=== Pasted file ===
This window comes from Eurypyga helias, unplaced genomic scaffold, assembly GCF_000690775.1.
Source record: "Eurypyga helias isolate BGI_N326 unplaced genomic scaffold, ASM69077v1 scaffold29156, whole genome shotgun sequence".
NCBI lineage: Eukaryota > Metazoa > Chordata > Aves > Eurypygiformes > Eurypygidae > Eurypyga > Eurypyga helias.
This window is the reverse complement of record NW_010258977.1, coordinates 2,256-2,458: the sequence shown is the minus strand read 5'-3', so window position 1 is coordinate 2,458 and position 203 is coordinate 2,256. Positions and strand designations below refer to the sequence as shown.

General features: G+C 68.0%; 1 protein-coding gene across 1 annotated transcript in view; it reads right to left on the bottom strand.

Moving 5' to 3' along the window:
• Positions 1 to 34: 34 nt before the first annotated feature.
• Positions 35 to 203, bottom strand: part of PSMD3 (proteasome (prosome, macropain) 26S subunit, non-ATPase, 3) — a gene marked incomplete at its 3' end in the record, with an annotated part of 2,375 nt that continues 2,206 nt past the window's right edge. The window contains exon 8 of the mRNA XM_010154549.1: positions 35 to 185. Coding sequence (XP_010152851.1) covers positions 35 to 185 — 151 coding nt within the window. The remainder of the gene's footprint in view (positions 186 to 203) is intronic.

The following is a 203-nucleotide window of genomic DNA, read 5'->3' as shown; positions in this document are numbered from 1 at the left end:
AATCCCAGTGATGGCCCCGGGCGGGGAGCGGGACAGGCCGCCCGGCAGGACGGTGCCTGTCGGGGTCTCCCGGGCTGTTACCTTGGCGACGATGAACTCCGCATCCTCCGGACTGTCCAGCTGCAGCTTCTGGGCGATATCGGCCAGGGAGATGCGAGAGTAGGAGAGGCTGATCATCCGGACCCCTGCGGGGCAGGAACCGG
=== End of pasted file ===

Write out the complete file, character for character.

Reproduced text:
This window comes from Eurypyga helias, unplaced genomic scaffold, assembly GCF_000690775.1.
Source record: "Eurypyga helias isolate BGI_N326 unplaced genomic scaffold, ASM69077v1 scaffold29156, whole genome shotgun sequence".
NCBI lineage: Eukaryota > Metazoa > Chordata > Aves > Eurypygiformes > Eurypygidae > Eurypyga > Eurypyga helias.
This window is the reverse complement of record NW_010258977.1, coordinates 2,256-2,458: the sequence shown is the minus strand read 5'-3', so window position 1 is coordinate 2,458 and position 203 is coordinate 2,256. Positions and strand designations below refer to the sequence as shown.

General features: G+C 68.0%; 1 protein-coding gene across 1 annotated transcript in view; it reads right to left on the bottom strand.

Moving 5' to 3' along the window:
• Positions 1 to 34: 34 nt before the first annotated feature.
• Positions 35 to 203, bottom strand: part of PSMD3 (proteasome (prosome, macropain) 26S subunit, non-ATPase, 3) — a gene marked incomplete at its 3' end in the record, with an annotated part of 2,375 nt that continues 2,206 nt past the window's right edge. The window contains exon 8 of the mRNA XM_010154549.1: positions 35 to 185. Coding sequence (XP_010152851.1) covers positions 35 to 185 — 151 coding nt within the window. The remainder of the gene's footprint in view (positions 186 to 203) is intronic.

The following is a 203-nucleotide window of genomic DNA, read 5'->3' as shown; positions in this document are numbered from 1 at the left end:
AATCCCAGTGATGGCCCCGGGCGGGGAGCGGGACAGGCCGCCCGGCAGGACGGTGCCTGTCGGGGTCTCCCGGGCTGTTACCTTGGCGACGATGAACTCCGCATCCTCCGGACTGTCCAGCTGCAGCTTCTGGGCGATATCGGCCAGGGAGATGCGAGAGTAGGAGAGGCTGATCATCCGGACCCCTGCGGGGCAGGAACCGG